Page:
By Michael LeCompte
Long before live twenty-four hour sports coverage on TV, games were broadcast over the radio and sports writing was almost its own literary genre. In an era when fans couldn’t watch games on demand it was up to sports writers to transport their audience to the ball game with their words. The undisputed master of this athletic storytelling was Grantland Rice.
Born in Murfreesboro, Tennessee in 1880, Rice attended Vanderbilt University. A rather unremarkable athlete he nonetheless managed to play baseball and football while earning a degree in “Classics” in 1901.
In 1914 he began writing his Sportlight column for the New York Tribune. His pieces-elegantly written combinations of homespun wisdom and athletic heroics-were widely read and well-regarded.
Rice’s sports writing career was put on hold during World War I when he was deployed to Europe. While oversees he entrusted his entire personal worth (about $75,000) to the care of a friend only to return home and realize he was broke. Rice shrugged off the economic setback, reasoning that he “shouldn’t have set such temptation before a friend.”
Unfazed by his economic troubles Rice embarked on what is perhaps the greatest sports writing career ever. In 1924 he gained living legend status thanks to his literary, biblical description of Notre Dame’s backfield after he watched them run roughshod over Army at the Polo Grounds.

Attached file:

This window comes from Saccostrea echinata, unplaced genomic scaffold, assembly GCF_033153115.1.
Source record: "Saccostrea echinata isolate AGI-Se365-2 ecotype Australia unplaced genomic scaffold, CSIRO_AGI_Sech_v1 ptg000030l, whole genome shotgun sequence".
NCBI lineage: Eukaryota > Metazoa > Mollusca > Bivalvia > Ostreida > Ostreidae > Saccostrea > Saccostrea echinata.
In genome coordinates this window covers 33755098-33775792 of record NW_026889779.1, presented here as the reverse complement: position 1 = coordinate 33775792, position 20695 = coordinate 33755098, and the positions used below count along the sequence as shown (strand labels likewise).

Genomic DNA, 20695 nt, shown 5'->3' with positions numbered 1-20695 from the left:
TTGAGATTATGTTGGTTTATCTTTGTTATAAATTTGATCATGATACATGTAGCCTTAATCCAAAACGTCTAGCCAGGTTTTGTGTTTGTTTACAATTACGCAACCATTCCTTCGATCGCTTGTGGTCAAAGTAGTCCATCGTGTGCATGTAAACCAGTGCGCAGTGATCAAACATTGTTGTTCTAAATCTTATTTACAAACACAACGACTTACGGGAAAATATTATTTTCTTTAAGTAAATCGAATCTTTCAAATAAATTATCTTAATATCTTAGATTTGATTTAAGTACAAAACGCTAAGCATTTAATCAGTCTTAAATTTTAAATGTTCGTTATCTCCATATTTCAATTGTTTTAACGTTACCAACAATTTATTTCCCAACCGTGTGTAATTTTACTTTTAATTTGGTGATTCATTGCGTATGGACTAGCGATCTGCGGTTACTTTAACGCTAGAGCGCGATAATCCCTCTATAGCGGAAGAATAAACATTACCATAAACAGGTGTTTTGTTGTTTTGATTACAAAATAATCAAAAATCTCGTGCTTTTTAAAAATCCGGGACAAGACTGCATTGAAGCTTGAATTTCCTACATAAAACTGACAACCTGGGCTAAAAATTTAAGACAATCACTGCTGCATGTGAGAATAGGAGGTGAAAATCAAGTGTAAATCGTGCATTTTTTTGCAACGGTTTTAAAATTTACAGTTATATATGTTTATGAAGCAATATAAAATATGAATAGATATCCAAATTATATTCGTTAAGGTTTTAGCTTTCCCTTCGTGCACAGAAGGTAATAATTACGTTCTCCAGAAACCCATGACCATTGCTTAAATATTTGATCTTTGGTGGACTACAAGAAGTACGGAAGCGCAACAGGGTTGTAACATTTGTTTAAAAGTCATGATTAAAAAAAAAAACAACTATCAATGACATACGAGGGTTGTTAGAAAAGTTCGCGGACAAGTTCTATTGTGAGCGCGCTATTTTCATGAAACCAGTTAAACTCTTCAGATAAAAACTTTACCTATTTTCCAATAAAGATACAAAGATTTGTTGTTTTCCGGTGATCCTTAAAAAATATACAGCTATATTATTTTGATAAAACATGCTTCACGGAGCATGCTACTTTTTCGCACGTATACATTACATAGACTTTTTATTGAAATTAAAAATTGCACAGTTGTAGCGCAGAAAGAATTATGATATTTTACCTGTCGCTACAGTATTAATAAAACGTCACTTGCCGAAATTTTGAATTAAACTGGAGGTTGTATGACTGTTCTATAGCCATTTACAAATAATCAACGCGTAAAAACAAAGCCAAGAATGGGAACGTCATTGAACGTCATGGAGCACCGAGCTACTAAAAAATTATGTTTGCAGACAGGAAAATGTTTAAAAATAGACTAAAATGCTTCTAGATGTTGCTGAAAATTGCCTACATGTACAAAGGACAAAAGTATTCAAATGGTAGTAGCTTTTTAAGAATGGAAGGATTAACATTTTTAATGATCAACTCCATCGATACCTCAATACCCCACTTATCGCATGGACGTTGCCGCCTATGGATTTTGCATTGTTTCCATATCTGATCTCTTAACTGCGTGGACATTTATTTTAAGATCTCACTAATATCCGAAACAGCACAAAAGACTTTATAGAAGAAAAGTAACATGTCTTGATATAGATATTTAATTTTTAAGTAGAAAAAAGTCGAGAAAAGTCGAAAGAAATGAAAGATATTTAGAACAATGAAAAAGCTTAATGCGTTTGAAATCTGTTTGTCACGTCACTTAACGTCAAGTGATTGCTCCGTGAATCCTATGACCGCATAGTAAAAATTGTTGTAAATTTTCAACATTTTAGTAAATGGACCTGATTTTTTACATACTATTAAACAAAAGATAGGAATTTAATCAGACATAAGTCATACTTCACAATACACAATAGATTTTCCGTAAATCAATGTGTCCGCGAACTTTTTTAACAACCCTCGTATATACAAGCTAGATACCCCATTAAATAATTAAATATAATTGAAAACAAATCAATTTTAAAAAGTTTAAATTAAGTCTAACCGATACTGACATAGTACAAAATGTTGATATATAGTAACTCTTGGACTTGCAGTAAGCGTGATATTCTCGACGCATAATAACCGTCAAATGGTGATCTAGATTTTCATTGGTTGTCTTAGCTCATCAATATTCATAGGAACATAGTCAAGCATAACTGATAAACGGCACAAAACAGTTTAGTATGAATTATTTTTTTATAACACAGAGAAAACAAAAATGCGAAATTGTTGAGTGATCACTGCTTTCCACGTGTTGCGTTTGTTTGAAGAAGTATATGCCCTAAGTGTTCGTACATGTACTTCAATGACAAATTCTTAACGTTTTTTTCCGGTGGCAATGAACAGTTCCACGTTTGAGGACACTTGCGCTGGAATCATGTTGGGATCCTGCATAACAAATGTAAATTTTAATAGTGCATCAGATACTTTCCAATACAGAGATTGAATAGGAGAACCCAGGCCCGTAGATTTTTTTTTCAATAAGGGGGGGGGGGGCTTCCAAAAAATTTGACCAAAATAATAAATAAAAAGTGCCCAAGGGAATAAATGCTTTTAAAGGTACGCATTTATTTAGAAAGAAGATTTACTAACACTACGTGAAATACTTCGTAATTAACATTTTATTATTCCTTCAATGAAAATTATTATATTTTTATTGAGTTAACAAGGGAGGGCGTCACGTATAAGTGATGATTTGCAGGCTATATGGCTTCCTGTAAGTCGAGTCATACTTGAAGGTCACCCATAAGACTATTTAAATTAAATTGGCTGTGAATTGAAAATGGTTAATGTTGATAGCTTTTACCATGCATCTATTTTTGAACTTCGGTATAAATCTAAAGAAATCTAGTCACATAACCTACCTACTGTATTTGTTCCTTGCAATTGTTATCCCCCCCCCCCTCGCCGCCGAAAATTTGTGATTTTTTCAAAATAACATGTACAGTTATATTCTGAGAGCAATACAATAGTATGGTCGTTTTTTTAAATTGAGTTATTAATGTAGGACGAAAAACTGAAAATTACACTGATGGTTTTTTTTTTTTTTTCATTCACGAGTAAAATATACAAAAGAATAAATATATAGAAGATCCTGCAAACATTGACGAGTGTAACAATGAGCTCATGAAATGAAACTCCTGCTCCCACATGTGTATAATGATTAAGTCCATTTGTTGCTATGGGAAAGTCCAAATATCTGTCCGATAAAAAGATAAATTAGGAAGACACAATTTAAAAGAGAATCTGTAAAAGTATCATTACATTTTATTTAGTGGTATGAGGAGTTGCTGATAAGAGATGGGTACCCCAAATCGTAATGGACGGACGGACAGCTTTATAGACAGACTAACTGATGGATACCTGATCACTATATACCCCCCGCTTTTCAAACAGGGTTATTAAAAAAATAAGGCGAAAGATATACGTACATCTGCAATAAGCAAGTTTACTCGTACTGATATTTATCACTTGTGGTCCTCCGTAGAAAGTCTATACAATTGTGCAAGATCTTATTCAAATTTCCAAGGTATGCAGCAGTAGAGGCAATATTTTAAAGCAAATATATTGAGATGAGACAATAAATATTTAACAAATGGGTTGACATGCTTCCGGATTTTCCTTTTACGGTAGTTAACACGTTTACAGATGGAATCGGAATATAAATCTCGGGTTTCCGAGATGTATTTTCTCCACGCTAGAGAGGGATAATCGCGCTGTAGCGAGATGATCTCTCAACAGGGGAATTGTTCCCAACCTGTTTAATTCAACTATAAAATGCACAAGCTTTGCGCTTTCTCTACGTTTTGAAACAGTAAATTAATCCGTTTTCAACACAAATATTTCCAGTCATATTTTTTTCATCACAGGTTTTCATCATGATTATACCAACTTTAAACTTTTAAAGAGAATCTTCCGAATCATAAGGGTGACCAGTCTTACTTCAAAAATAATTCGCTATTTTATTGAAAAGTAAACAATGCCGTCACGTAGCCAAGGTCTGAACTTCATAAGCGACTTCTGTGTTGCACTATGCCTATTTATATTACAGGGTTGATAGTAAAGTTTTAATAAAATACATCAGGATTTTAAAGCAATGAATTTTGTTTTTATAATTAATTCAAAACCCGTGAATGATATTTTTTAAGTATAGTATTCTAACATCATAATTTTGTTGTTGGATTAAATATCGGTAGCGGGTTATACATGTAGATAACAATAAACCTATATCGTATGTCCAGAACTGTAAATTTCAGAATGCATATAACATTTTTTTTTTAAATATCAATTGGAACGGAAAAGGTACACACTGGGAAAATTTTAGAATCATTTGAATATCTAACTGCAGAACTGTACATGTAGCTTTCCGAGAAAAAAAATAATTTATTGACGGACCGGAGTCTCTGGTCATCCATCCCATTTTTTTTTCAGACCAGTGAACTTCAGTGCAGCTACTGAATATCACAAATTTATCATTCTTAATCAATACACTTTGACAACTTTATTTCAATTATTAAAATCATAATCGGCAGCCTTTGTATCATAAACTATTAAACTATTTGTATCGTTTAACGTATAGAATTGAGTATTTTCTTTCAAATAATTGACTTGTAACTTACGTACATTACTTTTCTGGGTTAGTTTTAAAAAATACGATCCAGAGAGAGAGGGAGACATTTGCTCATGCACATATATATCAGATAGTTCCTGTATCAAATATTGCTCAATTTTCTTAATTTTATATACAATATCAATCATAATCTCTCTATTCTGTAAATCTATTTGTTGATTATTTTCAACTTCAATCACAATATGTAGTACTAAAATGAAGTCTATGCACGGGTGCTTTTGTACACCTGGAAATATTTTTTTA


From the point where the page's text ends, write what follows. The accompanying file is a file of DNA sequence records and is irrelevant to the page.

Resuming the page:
“Outlined against a blue-gray October sky the Four Horsemen rode again. In dramatic lore they are known as famine, pestilence, destruction, and death. These are only aliases. Their real names are: Stuhldreher, Miller, Crowley, and Layden…”
That introduction to his article and the publicity photo of four football players on horseback that it spawned are now considered to be classic pieces of American sports writing.
In 1930 Rice’s New York Tribune column gained national syndication, carrying his heroic and inspirational brand of sports commentary across the country. From 1924-1954 he also narrated the sports segment for Paramount Newsreels.
Rice also authored many sports-themed poems full of sport-as-life metaphors and heroic athletes standing tall against the opponent of life that remain readable for sports fans today. (Alumnus Football is definitely worth a read)
Although he died in 1954 and his artistic, flowery style of sports writing is largely unpracticed Rice’s legacy as the “Dean of American Sports Writers” continues to be celebrated through the several scholarships and college football awards given annually in his honor.